There's No Business Like Show Business


Action / Comedy / Drama / Musical / Romance

Plot summary

Uploaded by: FREEMAN


Top cast

Marilyn Monroe Photo
Marilyn Monroe as Vicky Parker
Donald O'Connor Photo
Donald O'Connor as Tim Donahue
Mimi Gibson Photo
Mimi Gibson as Katy - Age 4
720p.BLU 1080p.BLU
870.55 MB
English 2.0
23.976 fps
1 hr 57 min
P/S ...
1.79 GB
English 2.0
23.976 fps
1 hr 57 min
P/S 1 / 11

Movie Reviews

Reviewed by MartinHafer6 / 10

Lots of singing and dancing...LOTS!

There are two main types of musicals--those where the emphasis is clearly on the music and others where the music is incidental to the story. While which style you like is up to you, for me, I much prefer those with less music--where the story is predominant. So, because of my personal preference, movies like "There's No Business Like Show Business" are NOT exactly my cup of tea, so to speak.

The film is about a fictional show business family, the Donohues. When the film begins, the three children are young. But then through the miracle of movie magic, soon about 15-20 years pass--and the children are now grown (and include Donald O'Connor and Mitzi Gaynor). Oddly, the parents, Dan Dailey and Ethel Merman, didn't seem to age a day. Even more noticeable is Marilyn Monroe--you see her early in the film and after all those years she looks as if she hasn't aged a day. Even if it was only 10 years--still, she looked EXACTLY the same! While the film follows the family with their ups and downs (and the third child when he decides to become a priest),all of it seems to be there just to provide a chance to sing and dance...a lot. Many of the songs are very familiar. Overall, very glossy and enjoyable if all you want is lots of singing and dancing...which I didn't. Watchable for a guy like me, but only just, as the story didn't seem strong enough to handle all the songs.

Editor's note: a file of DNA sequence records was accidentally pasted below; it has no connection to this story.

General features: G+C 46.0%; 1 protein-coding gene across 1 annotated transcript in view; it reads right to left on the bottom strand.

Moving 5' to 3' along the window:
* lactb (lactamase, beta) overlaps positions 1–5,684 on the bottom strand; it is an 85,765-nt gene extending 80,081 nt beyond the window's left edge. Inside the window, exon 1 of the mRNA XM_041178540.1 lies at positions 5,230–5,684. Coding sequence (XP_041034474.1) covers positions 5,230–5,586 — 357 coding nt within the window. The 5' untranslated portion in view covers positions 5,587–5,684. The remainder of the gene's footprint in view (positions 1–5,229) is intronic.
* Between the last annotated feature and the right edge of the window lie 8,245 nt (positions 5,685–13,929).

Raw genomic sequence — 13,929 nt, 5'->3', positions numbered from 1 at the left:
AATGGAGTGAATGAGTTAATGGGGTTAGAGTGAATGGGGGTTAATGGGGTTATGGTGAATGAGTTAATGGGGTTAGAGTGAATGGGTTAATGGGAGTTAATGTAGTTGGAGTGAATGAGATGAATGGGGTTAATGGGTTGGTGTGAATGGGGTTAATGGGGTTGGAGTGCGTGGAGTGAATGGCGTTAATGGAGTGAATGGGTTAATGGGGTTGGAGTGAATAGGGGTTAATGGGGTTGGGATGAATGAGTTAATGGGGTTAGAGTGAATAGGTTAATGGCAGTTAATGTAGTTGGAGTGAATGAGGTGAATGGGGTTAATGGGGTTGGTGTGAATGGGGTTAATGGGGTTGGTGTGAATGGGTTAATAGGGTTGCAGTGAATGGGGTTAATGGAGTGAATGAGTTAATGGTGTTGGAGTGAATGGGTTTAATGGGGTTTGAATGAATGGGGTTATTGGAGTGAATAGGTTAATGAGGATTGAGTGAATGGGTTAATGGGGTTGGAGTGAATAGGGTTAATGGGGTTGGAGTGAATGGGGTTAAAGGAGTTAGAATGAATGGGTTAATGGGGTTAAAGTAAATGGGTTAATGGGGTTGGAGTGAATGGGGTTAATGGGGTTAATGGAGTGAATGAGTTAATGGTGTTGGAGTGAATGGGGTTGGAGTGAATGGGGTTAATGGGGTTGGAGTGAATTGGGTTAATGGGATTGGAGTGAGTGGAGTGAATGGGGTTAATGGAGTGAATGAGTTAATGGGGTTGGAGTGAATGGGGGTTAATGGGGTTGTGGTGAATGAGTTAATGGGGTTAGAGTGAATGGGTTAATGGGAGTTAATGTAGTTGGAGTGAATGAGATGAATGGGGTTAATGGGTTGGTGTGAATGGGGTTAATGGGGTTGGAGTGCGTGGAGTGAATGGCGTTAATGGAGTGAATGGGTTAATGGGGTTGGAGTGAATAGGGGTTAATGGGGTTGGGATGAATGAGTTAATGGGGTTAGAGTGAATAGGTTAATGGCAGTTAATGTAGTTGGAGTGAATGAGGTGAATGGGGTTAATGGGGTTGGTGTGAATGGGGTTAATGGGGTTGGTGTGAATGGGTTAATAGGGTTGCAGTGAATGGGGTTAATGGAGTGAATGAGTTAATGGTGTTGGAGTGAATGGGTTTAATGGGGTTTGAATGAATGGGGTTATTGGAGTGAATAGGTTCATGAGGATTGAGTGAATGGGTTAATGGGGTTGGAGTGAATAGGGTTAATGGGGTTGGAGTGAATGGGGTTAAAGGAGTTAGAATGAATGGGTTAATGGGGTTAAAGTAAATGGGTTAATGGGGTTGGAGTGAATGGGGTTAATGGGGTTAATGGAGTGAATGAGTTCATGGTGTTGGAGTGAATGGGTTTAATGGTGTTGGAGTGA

Reviewed by TheLittleSongbird7 / 10

A decent musical drama that dazzles a lot but with a few flops along the way

There's No Business Like Show Business is not a great film. The story is very contrived with the mismatched chemistry between Monroe and O'Connor not ringing true at all, the script is a lot of melodramatic fluff and not much else, the film is a little overlong and Johnny Ray's performance is a failure in almost every regard. What it is though is a decent one, the music, choreography and most of the cast being what salvages it. The score is sumptuous and catchy and Irving Berlin's songs are literally like a song-book collection and a truly delightful one at that, Heat Wave and the title number coming off the best. If you love Berlin's music as I do, you'll love the music here. The choreography is lively but with grace also, Heat Wave just sizzles. Apart from Ray the cast are fine. Marilyn Monroe oozes beauty and sex appeal, with her glory moment being in Heat Wave, as mentioned already the number sizzles just as much as its title and Monroe literally smolders in it. Donald O'Connor dances wonderfully and his acting is quite touching, and the same can be said with Mitzi Gaynor, who provides the emotional moments without feeling fake at all. They are far more believable together than O'Connor and Monroe, and they're good singers too. Dan Dailey performs with much professionalism and Ethel Merman's warm personality and big brassy voice brings thrills up the spine. Walter Lang directs efficiently if more in the musical numbers than the drama ones and the film is a very well-made one, the colours just leap out of you, the costumes and sets look beautiful and the photography compliments all those in a great way. Overall, far from flawless with a few things like the story, script, length and one performance that fall flat but the things that There is No Business Like Show Business gets right are numerous and they do dazzle. 6.5/10 Bethany Cox